U.S. Women’s Open July 8-11, 2010
The U.S. Women’s Open is the annual open national championship of golf for female professionals and amateurs conducted by the United States Golf Association (USGA). It is one of thirteen national championships conducted by the USGA each year, ten of which are strictly for amateurs. It has been held annually since 1946 except for a break from 1967 to 1972 when it was replaced with a new event called the Du Maurier Classic.
British Senior Open July 22-25, 2010
The European Seniors Tour is a professional tour for male golfers aged fifty and over which is recognised by the governing body of men’s professional golf worldwide, the PGA European Tour. Established in 1992 as the Seniors Tour, it was renamed in 2002
The Zurich Classic of New Orleans, April 22–25
The Zurich Classic of New Orleans is a professional golf tournament in Louisiana on the PGA Tour. It is currently played at TPC Louisiana, which was built on the site of the former Bayou Oaks Country Club. The tournament was founded in 1938 and is one of the older events on the PGA Tour. It’s held annually during the last full week in April. The inaugural event was held April 6–10 and won by Harry Cooper with a 4-stroke victory over Denny Shute.
The GTE Byron Nelson Classic, May 20–23
The Byron Nelson Championship is a professional golf tournament on the PGA Tour in Texas. It is held annually in May at the Four Seasons Resort and Club Las Colinas in Irving, Texas, a suburb of Dallas. The tournament has been held since 1944; since 1968 it has been played during the week including Byron Nelson’s birthday, May 4. Since 2007 its official name has been AT&T Byron Nelson after telecommunications company AT&T acquired naming rights.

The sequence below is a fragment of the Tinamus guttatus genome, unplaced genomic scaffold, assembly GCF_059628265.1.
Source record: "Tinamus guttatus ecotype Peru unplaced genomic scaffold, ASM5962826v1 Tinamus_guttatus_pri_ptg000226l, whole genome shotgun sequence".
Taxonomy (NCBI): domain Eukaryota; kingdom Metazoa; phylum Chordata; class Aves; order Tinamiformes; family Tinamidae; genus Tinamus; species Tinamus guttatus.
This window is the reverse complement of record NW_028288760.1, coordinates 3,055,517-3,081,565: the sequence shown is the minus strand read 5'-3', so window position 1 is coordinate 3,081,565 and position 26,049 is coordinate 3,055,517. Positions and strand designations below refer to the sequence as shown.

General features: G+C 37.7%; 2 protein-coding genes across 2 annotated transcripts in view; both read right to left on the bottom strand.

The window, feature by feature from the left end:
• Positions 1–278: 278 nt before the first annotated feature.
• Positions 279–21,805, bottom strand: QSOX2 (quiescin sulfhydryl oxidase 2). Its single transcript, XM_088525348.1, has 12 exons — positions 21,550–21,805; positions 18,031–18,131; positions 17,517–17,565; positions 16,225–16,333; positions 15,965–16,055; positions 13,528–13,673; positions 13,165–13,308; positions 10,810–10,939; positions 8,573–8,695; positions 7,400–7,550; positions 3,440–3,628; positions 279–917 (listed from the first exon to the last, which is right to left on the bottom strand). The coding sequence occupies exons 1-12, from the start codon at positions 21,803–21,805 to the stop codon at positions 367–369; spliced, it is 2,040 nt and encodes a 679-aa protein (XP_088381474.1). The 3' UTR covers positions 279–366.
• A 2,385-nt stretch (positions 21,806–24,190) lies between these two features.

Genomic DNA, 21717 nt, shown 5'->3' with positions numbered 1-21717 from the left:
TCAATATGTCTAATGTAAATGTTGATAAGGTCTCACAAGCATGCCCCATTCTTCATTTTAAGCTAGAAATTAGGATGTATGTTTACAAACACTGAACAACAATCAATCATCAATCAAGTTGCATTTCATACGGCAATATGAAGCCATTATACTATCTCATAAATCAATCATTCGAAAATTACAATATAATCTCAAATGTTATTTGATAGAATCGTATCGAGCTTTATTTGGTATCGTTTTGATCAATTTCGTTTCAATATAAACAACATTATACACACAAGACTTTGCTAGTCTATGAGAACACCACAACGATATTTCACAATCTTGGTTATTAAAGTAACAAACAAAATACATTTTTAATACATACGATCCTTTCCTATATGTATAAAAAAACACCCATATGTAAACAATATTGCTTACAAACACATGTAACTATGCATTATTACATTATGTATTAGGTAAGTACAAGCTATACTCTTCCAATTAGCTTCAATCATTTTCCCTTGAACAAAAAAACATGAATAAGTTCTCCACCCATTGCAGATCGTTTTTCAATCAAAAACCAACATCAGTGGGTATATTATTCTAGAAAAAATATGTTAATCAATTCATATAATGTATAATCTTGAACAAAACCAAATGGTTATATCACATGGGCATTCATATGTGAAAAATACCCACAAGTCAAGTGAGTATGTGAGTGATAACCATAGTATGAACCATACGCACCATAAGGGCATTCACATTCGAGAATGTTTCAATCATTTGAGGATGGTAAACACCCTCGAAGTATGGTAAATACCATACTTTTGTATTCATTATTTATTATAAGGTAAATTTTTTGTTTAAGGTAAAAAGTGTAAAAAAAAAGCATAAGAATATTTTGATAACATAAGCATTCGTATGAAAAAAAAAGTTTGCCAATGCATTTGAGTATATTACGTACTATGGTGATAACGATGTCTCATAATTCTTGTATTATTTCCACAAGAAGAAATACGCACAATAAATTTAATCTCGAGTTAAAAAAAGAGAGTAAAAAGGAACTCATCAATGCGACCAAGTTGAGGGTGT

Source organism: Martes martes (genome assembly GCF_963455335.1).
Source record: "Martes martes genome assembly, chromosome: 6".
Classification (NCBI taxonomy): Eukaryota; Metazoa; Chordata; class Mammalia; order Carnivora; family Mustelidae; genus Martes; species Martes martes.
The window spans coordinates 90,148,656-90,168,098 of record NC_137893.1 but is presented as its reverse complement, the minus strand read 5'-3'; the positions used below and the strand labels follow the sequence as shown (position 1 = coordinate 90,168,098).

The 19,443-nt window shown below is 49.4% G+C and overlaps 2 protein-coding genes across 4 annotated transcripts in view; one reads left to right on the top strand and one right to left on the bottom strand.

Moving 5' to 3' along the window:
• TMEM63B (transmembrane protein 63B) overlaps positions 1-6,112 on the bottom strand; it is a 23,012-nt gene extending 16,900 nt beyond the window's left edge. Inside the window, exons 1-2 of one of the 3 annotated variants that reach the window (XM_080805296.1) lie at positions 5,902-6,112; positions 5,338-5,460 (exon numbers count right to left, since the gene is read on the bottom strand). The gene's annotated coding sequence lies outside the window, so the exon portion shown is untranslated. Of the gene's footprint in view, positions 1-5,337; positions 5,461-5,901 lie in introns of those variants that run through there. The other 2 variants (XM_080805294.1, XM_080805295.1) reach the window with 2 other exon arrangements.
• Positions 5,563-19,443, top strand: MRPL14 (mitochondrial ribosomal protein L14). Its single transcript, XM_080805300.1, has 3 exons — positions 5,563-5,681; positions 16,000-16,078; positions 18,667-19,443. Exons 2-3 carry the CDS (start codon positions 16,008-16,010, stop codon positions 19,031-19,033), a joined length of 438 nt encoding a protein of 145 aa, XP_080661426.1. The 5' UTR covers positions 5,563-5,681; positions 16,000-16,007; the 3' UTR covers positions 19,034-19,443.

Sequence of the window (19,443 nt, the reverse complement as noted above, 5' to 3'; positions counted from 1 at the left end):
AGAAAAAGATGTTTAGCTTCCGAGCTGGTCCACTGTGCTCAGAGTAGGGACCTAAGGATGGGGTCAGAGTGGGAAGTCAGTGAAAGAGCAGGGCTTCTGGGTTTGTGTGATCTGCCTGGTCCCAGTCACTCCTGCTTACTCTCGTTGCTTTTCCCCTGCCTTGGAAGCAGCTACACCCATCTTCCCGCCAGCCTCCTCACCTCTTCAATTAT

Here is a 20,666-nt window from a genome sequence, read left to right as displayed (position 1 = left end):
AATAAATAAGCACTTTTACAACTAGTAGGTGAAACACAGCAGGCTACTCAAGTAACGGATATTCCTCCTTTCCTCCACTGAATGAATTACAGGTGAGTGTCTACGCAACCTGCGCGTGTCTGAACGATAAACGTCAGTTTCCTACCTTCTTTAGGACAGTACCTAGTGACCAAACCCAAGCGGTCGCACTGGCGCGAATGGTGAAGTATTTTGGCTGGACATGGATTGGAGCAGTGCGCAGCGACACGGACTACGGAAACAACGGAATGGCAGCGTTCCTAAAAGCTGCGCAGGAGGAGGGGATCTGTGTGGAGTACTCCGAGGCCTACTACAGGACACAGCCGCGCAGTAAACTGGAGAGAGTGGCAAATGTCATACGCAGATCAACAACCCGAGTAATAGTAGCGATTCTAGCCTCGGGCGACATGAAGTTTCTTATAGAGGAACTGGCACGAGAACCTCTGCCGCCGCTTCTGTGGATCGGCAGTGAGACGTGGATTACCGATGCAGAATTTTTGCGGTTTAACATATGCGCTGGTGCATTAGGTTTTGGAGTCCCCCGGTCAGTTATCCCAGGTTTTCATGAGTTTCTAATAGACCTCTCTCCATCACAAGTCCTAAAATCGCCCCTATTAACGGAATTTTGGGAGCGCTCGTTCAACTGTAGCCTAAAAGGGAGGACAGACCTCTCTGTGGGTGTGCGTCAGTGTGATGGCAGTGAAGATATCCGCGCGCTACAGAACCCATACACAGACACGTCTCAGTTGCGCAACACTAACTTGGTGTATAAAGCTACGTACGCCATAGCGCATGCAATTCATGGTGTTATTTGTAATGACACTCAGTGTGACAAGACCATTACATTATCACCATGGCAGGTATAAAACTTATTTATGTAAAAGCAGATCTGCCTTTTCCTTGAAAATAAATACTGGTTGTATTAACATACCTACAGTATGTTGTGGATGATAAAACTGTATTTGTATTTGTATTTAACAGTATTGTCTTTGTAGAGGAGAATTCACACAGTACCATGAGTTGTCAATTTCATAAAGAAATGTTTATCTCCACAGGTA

Dell Technologies Championship, August 28 – September 5
The Dell Technologies Championship is a professional golf tournament on the PGA Tour in Massachusetts. It is one of four events that make up the FedEx
The Masters Tournament is the first of four major championships in golf every year. It is scheduled for the first full week of April, and unlike the other major championships, it is always held at the same location, Augusta National Golf Club, a private golf club in the city of Augusta, Georgia, USA. Founded by Bobby Jones and Clifford Roberts on the site of the former Fruitland (later Fruitlands) Nursery, the course was designed by Jones and Alister MacKenzie.
Since 1934, a green jacket has been awarded to the champion, who is invited to return to defend his title. Unlike most other tournaments, which are operated by a tour and some other organization (such as a foundation), The Masters is run by a closely held family trust headed by Augusta National chairman Billy Payne; Payne’s predecessors were Clifford Roberts and co-founder Jones.
The Masters has the smallest field of the major championships because it is an invitational event with only about 100 players invited each year. Because of this limited field each golfer must do well enough in one or more qualifying events to be invited to play. Under current rules, any player who wins one of these events automatically qualifies for entry into that year’s Masters Tournament. Winners of all previous Masters Tournaments are also